May-Britt Moser

Dr. May-Britt Moser is the founding Director of Centre for Neural Computation and Co-Director of the Kavli Institute for Systems Neuroscience. She received the 2014 Nobel Prize in Medicine and Physiology for the identification of grid cells which contribute to the brain’s coordinate system and make it possible for the brain to determine its position and navigate complex environments. 

She received her undergraduate degree in psychology at University of Oslo and her Ph.D. in Neurophysiology in 1995. She married her husband and longtime research partner, Edvard Moser, in 1985 and went on to two postdoctoral fellowship positions where she worked with him, one at University of Edinburgh with Richard Morris and another at University College, London with John O’Keefe with whom she and Edvard shared the Nobel prize.

Her research is focused in neuroscience on spatial memory and spatial location. Her main contribution to science has been the work for which her 2014 Nobel Prize was awarded, the discovery of grid cells in the entorhinal cortex and she has also identified other related cell types in that circuit which also contribute to the brain’s spatial positioning systems.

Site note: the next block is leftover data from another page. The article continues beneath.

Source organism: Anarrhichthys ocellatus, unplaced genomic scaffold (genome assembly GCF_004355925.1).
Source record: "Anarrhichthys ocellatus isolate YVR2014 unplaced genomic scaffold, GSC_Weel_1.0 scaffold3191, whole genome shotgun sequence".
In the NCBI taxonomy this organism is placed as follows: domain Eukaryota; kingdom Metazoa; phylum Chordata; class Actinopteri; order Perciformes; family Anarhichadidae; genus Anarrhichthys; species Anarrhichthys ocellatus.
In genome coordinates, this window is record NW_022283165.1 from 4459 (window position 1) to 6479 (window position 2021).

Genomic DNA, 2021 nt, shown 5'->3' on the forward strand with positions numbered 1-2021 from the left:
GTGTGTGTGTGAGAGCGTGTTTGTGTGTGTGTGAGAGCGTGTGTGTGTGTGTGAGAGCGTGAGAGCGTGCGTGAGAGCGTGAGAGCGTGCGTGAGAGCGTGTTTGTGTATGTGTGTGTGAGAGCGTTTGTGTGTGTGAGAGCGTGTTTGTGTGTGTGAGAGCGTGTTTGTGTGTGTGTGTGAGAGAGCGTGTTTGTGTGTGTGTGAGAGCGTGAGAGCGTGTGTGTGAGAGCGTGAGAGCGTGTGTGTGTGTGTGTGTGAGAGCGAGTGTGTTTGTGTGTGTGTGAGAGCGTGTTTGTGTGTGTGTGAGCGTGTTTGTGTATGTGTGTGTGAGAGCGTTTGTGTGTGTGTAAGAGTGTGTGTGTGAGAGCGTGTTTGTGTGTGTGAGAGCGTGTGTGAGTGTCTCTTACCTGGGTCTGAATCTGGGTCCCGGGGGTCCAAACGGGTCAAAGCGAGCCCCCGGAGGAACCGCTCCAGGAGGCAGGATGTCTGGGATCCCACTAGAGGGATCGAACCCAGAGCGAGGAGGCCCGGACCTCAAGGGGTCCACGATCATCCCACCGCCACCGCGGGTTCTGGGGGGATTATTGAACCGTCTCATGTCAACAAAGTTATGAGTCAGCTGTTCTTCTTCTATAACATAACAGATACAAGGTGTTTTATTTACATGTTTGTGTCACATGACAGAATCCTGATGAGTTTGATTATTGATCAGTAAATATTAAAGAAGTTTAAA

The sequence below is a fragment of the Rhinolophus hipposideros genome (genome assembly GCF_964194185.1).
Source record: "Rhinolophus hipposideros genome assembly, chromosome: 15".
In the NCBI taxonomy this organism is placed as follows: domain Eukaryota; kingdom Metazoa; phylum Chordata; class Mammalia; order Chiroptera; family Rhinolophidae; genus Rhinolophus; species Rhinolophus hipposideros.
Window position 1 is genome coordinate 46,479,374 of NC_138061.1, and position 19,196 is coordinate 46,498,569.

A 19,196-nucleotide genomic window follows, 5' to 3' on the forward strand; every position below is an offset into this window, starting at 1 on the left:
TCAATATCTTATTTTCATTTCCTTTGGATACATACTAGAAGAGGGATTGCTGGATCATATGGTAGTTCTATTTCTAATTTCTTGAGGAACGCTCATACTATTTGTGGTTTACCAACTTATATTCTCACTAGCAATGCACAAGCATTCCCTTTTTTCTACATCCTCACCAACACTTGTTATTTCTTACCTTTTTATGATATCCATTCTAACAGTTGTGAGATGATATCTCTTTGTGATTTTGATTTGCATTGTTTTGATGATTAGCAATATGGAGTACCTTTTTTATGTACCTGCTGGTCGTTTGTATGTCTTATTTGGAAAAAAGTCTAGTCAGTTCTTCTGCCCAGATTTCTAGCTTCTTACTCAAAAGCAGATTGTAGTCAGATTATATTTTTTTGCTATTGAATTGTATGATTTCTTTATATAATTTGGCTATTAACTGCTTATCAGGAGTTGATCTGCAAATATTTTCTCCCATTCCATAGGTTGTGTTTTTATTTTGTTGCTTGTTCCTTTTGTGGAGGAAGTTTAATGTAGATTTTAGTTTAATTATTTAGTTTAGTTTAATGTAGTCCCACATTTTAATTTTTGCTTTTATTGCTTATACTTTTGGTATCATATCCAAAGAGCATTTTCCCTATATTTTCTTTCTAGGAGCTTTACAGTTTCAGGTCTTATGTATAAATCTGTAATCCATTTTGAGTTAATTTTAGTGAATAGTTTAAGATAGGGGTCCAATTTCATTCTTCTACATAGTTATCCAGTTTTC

Dr. Moser serves as a role model to many young scientists. During her Ph.D. she had both of her children and has helped normalize being a mother and a scientist by bringing her children to scientific conferences or the lab when she needed to and breastfeeding in public. She believes that “We need all kinds of people doing science” and learns from the positive mentorship experiences she had when she was a trainee that encouraged her to pursue science as a woman. 

In 2002, Dr. Moser became one of the cofounders of the Centre for the Biology of Memory and later became the director of the Centre for Neural Computation.

Noteworthy Publications:

Fyhn M, Molden S, Witter MP, Moser EI, Moser MB. 2004. Spatial representation in the entorhinal cortex. Science 305:1258–64

Hafting, T., Fyhn, M., Molden, S. et al. Microstructure of a spatial map in the entorhinal cortex. Nature 436, 801–806 (2005).

Entry courtesy of Claire Regan


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